Lactose Intolerance Versus Dairy Allergy

Although both require the elimination of dairy products from your diet, and some of the symptoms overlap, lactose intolerance and dairy allergy are not the same thing. Lactose intolerance is a problem of the digestive system; dairy allergy is a problem of the immune system.

Lactose Intolerance

Lactose intolerance has two main causes: lactase deficiency and lactose malabsorption. Lactase is an enzyme in the small intestine that breaks down milk sugar -- lactose. Lactose malabsorption can be caused by lactase deficiency and occurs when undigested lactose moves to the colon, where bacteria begin to break down the lactose, creating fluid and gas.

Like many conditions, lactose intolerance varies from person-to-person. Most people can consume a certain amount of lactose without having symptoms, but that amount varies by individual. There are four different types of lactose intolerance:

  1. Primary lactase deficiency - the most common - involves a decline of lactase production over time, usually beginning about two years old
  2. Secondary lactase deficiency - results from an injury to the small intestine
  3. Developmental lactase deficiency - affects premature babies and is usually temporary
  4. Congenital lactase deficiency - the rarest form, in which the small intestine produces very little or no lactase from birth

Particular populations are more likely to have lactose intolerance. About 65% of all humans have some level of lactose intolerance, and it’s most common in people of East Asian descent. People of Northern European descent, however, are far less likely to be lactose intolerant, and only about 5% of that population has the condition.

Most people with lactose intolerance can manage it with dietary modifications. Some dairy products, such as hard cheese, contain little lactose, but others, such as milk, contain more. Many people with lactose intolerance can consume yogurt but not milk, even though the two contain roughly similar amounts of lactose.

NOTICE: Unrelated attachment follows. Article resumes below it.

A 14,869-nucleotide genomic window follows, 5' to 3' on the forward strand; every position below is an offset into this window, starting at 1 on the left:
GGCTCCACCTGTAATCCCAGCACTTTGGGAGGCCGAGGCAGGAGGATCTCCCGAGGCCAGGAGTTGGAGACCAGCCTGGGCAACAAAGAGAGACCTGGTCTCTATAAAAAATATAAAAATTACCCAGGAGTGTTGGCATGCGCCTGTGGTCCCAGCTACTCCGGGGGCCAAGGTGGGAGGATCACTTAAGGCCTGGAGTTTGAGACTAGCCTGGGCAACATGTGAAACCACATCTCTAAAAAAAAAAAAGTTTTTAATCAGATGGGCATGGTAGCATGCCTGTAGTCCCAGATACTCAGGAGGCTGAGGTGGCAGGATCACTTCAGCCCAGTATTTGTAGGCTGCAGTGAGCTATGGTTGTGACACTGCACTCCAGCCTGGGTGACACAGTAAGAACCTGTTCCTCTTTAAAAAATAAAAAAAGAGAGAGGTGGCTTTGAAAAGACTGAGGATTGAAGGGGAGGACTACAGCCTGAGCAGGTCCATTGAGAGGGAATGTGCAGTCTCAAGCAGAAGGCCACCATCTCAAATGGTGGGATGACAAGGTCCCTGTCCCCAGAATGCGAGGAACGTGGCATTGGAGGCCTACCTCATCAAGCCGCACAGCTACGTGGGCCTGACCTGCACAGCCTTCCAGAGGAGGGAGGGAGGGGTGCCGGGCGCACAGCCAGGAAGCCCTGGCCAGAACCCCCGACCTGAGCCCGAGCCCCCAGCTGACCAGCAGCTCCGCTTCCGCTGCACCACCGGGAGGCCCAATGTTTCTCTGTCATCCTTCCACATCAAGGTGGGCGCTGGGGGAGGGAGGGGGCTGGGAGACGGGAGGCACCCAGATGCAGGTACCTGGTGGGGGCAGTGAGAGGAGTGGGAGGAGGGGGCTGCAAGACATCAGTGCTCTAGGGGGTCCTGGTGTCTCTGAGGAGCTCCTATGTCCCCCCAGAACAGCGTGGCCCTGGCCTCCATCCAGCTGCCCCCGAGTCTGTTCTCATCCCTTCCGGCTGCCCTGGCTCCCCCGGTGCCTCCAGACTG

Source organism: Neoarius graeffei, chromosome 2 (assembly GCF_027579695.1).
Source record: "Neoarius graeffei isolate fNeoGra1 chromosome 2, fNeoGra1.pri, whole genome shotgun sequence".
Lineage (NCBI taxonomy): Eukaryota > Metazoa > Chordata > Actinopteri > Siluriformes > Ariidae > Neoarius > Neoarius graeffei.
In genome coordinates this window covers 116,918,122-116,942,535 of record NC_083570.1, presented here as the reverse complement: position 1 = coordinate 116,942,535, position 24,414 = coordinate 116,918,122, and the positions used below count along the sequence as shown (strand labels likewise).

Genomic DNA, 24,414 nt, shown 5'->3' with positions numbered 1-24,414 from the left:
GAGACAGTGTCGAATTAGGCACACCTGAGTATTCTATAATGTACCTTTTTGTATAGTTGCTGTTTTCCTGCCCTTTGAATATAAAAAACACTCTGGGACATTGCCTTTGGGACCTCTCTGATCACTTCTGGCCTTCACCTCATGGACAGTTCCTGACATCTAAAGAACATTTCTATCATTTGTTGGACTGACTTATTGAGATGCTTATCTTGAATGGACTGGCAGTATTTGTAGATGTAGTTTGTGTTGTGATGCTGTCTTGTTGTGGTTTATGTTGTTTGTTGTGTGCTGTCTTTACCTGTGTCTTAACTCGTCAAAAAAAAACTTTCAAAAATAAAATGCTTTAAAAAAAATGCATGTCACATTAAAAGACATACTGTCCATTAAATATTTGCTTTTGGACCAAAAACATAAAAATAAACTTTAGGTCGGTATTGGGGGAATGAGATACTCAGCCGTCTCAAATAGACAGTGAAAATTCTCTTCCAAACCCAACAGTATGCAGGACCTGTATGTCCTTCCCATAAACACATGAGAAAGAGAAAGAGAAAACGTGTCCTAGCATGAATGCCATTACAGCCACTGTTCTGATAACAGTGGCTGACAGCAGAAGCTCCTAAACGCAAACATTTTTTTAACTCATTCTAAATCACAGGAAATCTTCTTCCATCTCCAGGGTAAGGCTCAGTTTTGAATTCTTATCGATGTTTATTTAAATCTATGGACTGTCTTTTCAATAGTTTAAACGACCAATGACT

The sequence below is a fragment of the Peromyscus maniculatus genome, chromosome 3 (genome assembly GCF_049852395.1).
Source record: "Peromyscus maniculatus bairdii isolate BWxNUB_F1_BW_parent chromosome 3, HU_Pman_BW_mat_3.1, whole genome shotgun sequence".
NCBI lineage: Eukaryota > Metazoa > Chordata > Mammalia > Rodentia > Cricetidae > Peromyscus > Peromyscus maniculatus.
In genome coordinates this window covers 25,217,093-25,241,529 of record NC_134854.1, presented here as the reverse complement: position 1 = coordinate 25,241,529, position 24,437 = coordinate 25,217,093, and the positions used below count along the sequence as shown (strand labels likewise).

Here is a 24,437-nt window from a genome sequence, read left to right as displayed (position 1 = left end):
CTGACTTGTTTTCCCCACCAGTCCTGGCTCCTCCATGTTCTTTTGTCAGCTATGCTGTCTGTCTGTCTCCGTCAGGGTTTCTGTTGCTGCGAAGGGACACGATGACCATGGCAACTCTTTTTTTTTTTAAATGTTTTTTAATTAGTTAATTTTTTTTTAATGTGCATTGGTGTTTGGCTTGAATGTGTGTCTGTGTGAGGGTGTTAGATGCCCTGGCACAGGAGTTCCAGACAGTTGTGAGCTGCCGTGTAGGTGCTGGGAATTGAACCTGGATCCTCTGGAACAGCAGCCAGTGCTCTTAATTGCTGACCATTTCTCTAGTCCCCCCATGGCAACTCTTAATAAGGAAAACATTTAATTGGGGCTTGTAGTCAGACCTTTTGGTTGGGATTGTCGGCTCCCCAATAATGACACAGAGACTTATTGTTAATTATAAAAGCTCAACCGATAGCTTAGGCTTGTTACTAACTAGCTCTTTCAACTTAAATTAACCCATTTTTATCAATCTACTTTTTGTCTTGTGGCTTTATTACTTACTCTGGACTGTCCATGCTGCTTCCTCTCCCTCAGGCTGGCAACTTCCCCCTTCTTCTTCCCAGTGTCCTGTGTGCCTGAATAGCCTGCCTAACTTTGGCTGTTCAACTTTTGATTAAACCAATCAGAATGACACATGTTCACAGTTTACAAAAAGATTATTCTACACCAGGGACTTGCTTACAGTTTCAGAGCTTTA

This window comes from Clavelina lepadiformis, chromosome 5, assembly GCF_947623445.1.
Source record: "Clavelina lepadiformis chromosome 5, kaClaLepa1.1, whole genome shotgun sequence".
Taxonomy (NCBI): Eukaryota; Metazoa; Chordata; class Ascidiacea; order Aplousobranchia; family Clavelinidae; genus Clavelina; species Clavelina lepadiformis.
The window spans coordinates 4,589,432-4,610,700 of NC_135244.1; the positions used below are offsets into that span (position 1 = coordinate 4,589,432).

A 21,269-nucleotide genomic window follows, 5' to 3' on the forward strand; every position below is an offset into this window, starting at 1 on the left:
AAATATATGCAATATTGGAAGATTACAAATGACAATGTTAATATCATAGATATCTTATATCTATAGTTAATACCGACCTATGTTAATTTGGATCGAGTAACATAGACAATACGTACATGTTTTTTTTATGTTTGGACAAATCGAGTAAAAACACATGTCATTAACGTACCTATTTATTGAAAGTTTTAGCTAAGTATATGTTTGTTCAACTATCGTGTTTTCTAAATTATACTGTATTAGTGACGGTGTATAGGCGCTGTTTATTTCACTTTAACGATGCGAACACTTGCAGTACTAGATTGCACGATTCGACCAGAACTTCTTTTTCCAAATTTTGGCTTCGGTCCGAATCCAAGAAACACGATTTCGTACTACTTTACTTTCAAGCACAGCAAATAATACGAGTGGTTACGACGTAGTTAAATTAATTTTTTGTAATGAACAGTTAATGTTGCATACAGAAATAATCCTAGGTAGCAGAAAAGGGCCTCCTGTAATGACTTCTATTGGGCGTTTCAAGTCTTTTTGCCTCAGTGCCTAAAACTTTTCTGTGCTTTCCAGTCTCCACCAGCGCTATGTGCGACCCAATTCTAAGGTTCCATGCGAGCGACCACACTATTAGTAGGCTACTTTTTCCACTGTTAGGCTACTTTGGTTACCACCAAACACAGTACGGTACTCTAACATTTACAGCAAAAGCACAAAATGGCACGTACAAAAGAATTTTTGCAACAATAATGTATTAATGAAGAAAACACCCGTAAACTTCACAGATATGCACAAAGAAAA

The experts at Danvers Family Doctors can help you create a dietary plan that meets your nutritional needs and helps you avoid discomfort.

Dairy Allergy

Although dairy allergy may result in some of the same symptoms as lactose intolerance, it is a problem of the immune system and can be more serious, even life-threatening. In addition to gas, bloating, cramps, nausea, and diarrhea, people with dairy allergy may experience breathing problems, hives, and swelling of the throat and lips.

Dairy allergy is one of several food allergens that are responsible for the most serious reactions. It is entirely possible to have an allergy to cow’s milk, but not to other dairy products.

Dairy allergy appears most often in children, and approximately 2-3% of children under the age of three years is allergic to milk. About 80% of children grow out of milk allergy by the age of 16.

The only way to manage a dairy allergy is to avoid dairy products, particularly anything containing casein and whey, both of which are types of milk protein. About 30% of children with a food allergy are allergic to more than one food.

Anaphylaxis, a severe, life-threatening allergic reaction, can result from dairy allergy. The healthcare providers at Danvers Family Doctors may suggest having injectable epinephrine on hand for anyone with dairy allergy.

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